While I have talked some about dosage (the amount of coffee you use) it is an important topic that deserves it’s own post. It’s one of the most common questions that comes up when people begin brewing coffee at home. How much coffee should I use to brew a cup of coffee?
The Strong Coffee Misconception
First we need to talk about strong coffee, weak coffee and roast levels. It has become fairly common to refer to a dark roasted coffee as a strong coffee. This is simply incorrect.
When people make the mistake of using “strong” to describe the flavor of a coffee, they are usually trying to describe the smokey, roasty notes of a dark roasted coffee. There is no correlation between how strong or weak a particular cup of coffee is and the roast level of the coffee.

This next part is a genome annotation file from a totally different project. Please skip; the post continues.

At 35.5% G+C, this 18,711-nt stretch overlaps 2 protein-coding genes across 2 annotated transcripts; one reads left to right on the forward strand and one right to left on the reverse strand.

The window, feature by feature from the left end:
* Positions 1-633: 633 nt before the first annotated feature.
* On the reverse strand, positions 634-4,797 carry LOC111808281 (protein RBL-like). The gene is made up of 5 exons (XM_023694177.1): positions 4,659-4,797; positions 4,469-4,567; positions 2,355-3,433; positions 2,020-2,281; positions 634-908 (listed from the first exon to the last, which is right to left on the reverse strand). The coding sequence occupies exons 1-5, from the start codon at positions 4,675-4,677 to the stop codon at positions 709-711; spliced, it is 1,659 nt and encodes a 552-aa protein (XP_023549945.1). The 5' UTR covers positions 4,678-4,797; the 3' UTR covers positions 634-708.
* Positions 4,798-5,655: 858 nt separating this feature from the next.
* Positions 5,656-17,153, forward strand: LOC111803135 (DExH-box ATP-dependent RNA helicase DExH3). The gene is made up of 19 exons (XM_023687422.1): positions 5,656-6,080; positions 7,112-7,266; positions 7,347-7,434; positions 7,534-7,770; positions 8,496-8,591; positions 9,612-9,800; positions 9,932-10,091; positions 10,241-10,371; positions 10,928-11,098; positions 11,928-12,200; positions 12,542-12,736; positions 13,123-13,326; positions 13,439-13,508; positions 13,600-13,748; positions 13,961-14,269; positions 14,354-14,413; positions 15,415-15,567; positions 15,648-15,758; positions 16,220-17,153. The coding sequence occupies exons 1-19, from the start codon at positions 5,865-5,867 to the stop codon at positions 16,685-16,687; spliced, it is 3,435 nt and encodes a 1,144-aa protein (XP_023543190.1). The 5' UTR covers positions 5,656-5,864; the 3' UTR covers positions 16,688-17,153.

The strength of a cup of coffee is based on the ratio of extracted chemical compounds from the grounds to the amount of water in the brew. It is a term that should be used to describe concentration not the flavor.
Assuming even extraction of the coffee grounds, your dosage is the largest factor that impacts coffee strength. A strong cup of coffee is full of the flavor characteristics that the coffee and roast profile contain. It is the brewer who has the power to make a cup of coffee weak or strong not the roaster.